Venice isn't known for its lack of water, but on Thursday there will be even more available to visitors at the city's famed architecture biennale -- the most important architectural event on the calendar.
Australia's new Denton Corker Marshall-designed pavilion will host The Pool, an installation featuring a 60 meter square pool and a multisensory experience inspired by a national love affair.
Created by urban designers Michelle Tabet, Amelia Holliday and Isabelle Toland, The Pool seeks to explore the social function of swimming pools within contemporary Australia, while paying homage to millennia-old traditions from indigenous culture.
Australian Pavilion -- The Pool Credit: Brett Boardman Photography
"From our perspective the pool was always a spatial design, a spatial experience that can contain a lot of contradictions and a lot of meaning," says Tabet, talking to CNN as the last preparations are made ahead of Thursday's opening.
"We knew it was a symbol of affluence and also a symbol of necessity; something that could be public and private. We knew it was the kind of thing that could be natural and manmade. Just instinctively there were a lot of layers of rich meaning embedded in that object of the pool."
The installation seeks to reflect these variables with a deeply contemporary pool (mirrored surfaces and reflections abound), paired with a bespoke percussive soundtrack and scents reminiscent of the Australian Bush. With room for 99 people and shallow enough to accommodate even the youngest visitors, inclusivity is at the fore.
"[The swimming pool] is one of Australia's fundamental public spaces," says Tabet. "It's is a place where people come together; they're equal, they're level. The sun shines the same on you whether you're the prime minister or a student... That's a really interesting proposition for architecture."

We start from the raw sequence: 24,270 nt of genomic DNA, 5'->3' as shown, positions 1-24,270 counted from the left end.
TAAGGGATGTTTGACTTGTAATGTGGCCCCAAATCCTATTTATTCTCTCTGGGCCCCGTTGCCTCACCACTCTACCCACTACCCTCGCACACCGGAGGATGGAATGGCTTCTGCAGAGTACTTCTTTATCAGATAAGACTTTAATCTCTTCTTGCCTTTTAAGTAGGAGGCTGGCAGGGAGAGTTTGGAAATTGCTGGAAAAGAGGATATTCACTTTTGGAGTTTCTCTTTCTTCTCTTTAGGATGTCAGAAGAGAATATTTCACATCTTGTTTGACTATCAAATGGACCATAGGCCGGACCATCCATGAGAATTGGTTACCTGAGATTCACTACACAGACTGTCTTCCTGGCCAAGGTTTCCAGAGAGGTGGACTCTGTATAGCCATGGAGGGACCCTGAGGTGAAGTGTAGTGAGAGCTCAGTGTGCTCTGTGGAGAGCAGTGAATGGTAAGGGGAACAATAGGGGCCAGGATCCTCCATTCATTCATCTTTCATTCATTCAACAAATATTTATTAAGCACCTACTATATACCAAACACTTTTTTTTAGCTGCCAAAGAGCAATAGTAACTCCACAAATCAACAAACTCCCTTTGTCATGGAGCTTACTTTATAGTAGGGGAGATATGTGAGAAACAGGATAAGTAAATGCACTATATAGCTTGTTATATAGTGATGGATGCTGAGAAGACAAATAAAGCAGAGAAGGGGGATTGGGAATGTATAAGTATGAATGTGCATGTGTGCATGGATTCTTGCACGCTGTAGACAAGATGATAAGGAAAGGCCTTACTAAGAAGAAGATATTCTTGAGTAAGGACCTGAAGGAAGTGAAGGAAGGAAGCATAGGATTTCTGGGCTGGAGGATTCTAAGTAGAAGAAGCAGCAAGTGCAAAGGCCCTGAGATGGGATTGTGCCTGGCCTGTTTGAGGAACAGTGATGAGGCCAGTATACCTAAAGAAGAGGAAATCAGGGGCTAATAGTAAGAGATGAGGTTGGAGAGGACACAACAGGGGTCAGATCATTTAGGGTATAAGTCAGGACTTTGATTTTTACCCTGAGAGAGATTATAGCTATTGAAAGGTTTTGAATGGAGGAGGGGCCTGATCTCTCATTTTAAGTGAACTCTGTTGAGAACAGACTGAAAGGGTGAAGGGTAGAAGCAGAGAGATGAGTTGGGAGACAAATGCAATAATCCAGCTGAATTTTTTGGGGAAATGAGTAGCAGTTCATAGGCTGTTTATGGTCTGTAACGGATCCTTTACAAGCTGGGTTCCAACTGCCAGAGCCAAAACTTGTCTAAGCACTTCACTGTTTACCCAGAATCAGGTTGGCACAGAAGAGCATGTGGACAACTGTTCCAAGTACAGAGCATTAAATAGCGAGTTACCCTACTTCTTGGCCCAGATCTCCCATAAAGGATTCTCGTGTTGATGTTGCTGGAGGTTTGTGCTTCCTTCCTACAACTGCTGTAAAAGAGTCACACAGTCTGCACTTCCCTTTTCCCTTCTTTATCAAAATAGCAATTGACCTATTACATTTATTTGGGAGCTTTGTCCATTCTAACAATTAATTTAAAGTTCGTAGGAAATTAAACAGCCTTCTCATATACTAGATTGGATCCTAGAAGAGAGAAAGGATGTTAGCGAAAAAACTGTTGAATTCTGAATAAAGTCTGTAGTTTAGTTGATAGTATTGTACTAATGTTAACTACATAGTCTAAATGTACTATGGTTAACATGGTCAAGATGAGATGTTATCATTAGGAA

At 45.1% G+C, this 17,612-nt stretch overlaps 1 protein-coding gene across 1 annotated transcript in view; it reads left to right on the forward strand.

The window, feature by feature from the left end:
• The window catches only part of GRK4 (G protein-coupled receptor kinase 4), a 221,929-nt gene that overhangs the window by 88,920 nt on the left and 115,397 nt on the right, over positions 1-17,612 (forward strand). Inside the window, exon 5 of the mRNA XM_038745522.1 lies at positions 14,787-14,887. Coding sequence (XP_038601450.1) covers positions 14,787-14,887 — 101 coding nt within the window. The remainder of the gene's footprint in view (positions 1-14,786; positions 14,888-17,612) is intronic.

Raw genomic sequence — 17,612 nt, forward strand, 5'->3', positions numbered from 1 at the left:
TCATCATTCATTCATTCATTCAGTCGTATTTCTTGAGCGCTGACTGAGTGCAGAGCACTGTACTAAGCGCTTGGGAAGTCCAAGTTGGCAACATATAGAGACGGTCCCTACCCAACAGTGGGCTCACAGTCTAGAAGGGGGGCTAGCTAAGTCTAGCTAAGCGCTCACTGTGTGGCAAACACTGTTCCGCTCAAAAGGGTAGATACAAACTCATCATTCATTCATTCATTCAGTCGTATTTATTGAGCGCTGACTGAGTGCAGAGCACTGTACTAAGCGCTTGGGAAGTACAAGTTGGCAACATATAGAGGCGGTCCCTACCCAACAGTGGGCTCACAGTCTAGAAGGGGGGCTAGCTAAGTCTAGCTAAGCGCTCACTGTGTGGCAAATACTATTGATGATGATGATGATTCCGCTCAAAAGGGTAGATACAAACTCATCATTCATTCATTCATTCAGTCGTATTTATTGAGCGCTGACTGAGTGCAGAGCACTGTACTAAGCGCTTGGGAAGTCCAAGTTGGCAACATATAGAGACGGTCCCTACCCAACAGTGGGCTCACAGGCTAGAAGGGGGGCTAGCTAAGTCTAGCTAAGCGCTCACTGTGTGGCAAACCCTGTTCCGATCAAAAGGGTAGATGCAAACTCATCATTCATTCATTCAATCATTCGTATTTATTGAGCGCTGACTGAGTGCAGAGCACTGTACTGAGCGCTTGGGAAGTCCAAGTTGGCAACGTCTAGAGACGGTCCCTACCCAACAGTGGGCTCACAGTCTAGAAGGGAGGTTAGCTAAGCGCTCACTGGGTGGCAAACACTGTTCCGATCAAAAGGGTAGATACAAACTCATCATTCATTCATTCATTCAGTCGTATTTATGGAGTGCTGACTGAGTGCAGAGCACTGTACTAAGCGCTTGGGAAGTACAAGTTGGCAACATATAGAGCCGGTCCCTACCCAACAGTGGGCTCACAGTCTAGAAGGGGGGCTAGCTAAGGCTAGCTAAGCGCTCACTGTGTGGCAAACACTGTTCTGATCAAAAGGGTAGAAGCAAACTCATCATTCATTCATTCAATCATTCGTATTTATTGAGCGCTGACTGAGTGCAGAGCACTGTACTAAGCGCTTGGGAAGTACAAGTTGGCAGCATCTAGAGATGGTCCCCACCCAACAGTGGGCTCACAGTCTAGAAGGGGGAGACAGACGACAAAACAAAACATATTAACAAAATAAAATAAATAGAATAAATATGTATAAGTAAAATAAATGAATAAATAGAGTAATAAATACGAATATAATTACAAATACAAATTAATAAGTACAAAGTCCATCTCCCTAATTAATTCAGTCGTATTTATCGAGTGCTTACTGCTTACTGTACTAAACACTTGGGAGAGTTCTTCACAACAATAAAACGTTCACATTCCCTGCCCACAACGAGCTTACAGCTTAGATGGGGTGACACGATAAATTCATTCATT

The world's largest swimming pool is in San Alfonso Del Mar by MGA Architects. Credit: MARTIN BERNETTI/AFP/AFP/Getty Images
The egalitarian nature of public pools was clearly a draw for Tabet, who argues the pool serves as a proxy, "a platform for people to tell their stories."
"This project," she says, "has become a discussion about architecture and the public."
Tabet and her colleagues received anecdotes from social media and approached high-profile Australians from Olympian Ian Thorpe to bestselling novelist Christos Tsiolkas, weaving interviews into a soundtrack she describes as "a very intimate experience." Voices will emerge from individual speakers dotted around the room. Thorpe speaks about his relationship between body and water; Tsiolkas muses on the pool as a space for self-discovery.
The spiritual function of water will also be explored. On Thursday morning, a water ceremony will be performed by an Aboriginal elder in a ritual that Tabet says "communes the Venice water with the Australian pavilion's waters."
"Each different element is acknowledged and recognized and celebrated, whether it's earth or air or fire or water. It's really about the coming together of dreams."
Tabet suggests this element sets apart Australia's relationship with water compared to Europe.
The water levels of a reservoir in Mexico have subsided to reveal the remains of an ancient church: the Temple of Santiago, also known as the Temple of Quechula. Credit: David von Blohn/AP
"It's cultural, it's climatic, it's a completely different engagement with landscape and resources in Australia," she says. "It's very specific to a culture which dates back millennia in indigenous history. So whilst there is water in every country, there is a particular framework in which Australian culture thinks and conceptualizes water."
"It's kind of the case that the object of the pool chose us," says Tabet of the team's experience since their concept was selected in April 2015. "It's going to be so great. It's going to be something else, I think."